Born in August 1807 in Bandon, County Cork, Ireland, Kingston arrived in South Australia on the Cygnet in 1836 as Deputy Surveyor to Colonel William Light. Not only did he recommend the site of Adelaide as Capital, it seems that he also was the principal designer of the Adelaide town plan. He was the first white man to set foot on the site of the city. Later he worked as an architect and designed many of the early government buildings. Among them were; Government House, Adelaide Hospital, Treasury Building, Adelaide Goal and the Glenelg Custom House. Among his private work were Paxton Square Cottages in Burra, Ayers House, Cummins House, Colonel William Light's monument in Light Square and his own seaside home at Brighton.
He also proposed that land besides the Burra Creek be set aside as parklands.
On 23 May 1837, when most of Adelaide's streets were named, Kingston Terrace was named after him. George was also an early buyer of real estate in Adelaide acquiring sections 255 and 1027 in 1837 and section 417 in 1838. In October of that year he resigned from the Survey Department and started business as an Civil Engineer, Architect and Surveyor.
The eighty acres of land for the Kingston House were bought in 1839. He granted Robert Bristow permission to build the Marino Inn on it. It was constructed from prefabricated timber panels, shipped out from England, and was soon very popular with sailors, quarrymen and seaside visitors.
Kingston was prominent in forming the South Australian Mining Association and became a shareholder of the Burra mine which made him a wealthy man. He carried out the Burra Special Survey and was elected director of the company in 1848 and chairman in 1857. By this time he was also a MP representing Burra and Clare. He became member of the Board of Governors for the Botanic Gardens and Chairman from 1858-1875.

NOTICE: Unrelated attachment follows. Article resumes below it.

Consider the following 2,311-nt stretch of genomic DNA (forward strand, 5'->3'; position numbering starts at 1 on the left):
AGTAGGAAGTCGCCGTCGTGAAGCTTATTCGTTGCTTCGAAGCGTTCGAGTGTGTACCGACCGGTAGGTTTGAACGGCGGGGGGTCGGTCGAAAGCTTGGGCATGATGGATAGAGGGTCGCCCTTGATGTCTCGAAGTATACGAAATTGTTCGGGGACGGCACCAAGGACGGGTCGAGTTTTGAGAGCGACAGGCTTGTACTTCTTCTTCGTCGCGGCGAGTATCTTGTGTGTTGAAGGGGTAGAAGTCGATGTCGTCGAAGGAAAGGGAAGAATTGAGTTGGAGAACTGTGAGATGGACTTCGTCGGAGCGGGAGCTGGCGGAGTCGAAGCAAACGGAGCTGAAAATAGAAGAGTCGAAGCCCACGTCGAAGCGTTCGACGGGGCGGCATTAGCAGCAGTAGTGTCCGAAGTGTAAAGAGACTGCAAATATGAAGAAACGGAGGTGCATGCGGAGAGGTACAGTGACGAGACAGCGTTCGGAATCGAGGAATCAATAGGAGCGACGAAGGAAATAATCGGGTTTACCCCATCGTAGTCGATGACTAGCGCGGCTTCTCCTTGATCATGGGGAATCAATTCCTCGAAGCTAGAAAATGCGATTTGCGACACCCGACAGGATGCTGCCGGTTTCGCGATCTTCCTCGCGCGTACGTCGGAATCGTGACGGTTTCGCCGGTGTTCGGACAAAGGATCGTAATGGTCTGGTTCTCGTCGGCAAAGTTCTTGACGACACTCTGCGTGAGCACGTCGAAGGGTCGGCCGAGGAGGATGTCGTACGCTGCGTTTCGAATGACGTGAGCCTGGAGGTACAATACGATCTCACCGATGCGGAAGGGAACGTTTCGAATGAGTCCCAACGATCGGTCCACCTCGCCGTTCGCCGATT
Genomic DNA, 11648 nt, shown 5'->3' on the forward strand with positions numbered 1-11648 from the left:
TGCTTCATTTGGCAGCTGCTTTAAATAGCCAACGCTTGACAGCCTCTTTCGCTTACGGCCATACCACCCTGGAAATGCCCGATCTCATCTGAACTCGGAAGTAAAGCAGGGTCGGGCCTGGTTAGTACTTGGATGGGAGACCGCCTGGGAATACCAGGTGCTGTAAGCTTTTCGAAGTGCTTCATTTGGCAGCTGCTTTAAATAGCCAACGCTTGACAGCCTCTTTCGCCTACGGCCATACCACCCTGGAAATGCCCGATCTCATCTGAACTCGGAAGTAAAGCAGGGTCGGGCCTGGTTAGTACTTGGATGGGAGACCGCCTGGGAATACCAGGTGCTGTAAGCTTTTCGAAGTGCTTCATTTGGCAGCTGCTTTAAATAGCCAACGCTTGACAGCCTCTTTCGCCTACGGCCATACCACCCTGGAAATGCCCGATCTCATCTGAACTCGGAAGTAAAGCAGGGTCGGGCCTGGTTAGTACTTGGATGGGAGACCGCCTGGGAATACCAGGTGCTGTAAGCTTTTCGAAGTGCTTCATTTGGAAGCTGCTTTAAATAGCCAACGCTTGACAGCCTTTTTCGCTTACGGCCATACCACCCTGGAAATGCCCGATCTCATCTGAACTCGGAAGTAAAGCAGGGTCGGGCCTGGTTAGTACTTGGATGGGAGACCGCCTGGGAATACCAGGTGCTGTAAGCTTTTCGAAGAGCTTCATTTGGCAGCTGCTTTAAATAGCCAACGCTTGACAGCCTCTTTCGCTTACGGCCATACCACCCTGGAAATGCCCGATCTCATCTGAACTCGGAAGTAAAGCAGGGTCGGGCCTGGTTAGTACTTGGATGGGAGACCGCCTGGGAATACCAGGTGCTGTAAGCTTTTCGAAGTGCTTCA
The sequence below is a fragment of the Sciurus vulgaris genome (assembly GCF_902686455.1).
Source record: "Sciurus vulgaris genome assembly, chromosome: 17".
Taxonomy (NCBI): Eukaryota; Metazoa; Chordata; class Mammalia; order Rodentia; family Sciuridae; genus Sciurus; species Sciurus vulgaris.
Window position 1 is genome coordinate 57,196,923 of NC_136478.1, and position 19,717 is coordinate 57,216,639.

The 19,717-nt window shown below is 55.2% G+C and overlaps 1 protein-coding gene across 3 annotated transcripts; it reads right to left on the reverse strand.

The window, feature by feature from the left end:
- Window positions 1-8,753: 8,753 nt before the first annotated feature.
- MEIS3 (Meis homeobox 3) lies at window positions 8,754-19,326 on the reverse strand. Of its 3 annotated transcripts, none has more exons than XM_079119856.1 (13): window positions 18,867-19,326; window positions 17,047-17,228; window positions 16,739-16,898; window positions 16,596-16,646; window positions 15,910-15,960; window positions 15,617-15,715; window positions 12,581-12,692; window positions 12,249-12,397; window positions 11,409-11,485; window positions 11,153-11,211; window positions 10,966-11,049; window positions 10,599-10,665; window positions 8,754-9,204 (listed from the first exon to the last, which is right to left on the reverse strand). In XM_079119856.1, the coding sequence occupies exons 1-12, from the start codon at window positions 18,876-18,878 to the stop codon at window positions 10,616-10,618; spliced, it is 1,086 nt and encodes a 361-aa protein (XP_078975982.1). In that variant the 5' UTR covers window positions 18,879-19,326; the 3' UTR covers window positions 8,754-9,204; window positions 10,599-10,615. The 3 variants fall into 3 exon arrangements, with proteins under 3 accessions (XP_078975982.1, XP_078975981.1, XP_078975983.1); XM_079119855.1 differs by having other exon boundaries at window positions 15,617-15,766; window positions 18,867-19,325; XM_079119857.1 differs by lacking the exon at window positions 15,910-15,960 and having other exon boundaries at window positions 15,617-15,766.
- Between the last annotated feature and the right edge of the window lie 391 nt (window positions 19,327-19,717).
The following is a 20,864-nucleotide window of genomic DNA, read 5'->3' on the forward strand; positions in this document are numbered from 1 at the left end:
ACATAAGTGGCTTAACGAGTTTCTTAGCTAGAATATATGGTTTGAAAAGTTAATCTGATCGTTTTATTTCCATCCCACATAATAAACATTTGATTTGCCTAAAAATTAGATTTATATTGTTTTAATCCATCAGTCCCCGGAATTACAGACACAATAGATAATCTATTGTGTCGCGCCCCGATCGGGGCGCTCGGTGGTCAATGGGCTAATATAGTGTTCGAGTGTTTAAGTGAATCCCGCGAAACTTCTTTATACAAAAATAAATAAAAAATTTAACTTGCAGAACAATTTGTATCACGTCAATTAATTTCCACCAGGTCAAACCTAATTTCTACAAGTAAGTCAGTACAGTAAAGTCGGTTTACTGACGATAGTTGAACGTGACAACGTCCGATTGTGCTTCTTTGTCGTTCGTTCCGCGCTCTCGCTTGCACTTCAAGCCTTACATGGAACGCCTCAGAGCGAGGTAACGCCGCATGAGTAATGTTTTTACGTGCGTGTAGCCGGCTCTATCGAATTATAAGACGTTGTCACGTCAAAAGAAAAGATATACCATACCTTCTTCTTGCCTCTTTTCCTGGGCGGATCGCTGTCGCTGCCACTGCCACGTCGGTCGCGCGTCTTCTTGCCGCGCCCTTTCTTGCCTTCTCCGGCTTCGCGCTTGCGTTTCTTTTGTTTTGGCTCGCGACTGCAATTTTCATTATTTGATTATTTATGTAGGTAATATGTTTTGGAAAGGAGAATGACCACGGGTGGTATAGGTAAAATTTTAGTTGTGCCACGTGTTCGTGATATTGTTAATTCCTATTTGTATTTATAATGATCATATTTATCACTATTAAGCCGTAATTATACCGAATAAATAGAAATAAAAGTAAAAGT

By 1851 Kingston transformed the original Kingston House and made several extensions to make it suitable as a summer residence for his large family. Kingston married three times and was widowed twice. His six children were all born to his second wife, Ludovina Catherina da Silva Cameron, after their marriage on 10 April 1841. She died ten years later and Kingston married Emma Lipson on 4 December 1856.
On 20 August 1851, Kingston was sworn in as a member of South Australia's first elected parliament and held his seat in the Legistative Council for twenty-nine years, representing the northern rural and mining districts. As early as 1854 he tried to form a committee which would try to find out where gold in large quantities could be discovered in South Australia. Three years later he became the first Speaker of the new House of Assembly and held that position until he retired in October 1880.
During 1858 Kingston was involved in the survey of the town of Kingston, laid out as a private investment, on the shores of Lacepede Bay. It was meant to be a port but was not officially sanctioned as such until 1865.
Kingston was knighted in 1870, despite holding strong republican views. In 1877 he became one of the promoters of the Glenelg and Brighton Tramway Company. Kingston died in 1880 aboard the RMS Malwa on his way to India. He was buried at sea. After the death of his son's widow, Lucy, the Kingston House was bought by the South Australian government.
Kingston's name has been applied to the Hundred of Kingston, Mount Kingston near Lake Eyre and Kingston Park, an Adelaide suburb, laid out by Lucy Kingston.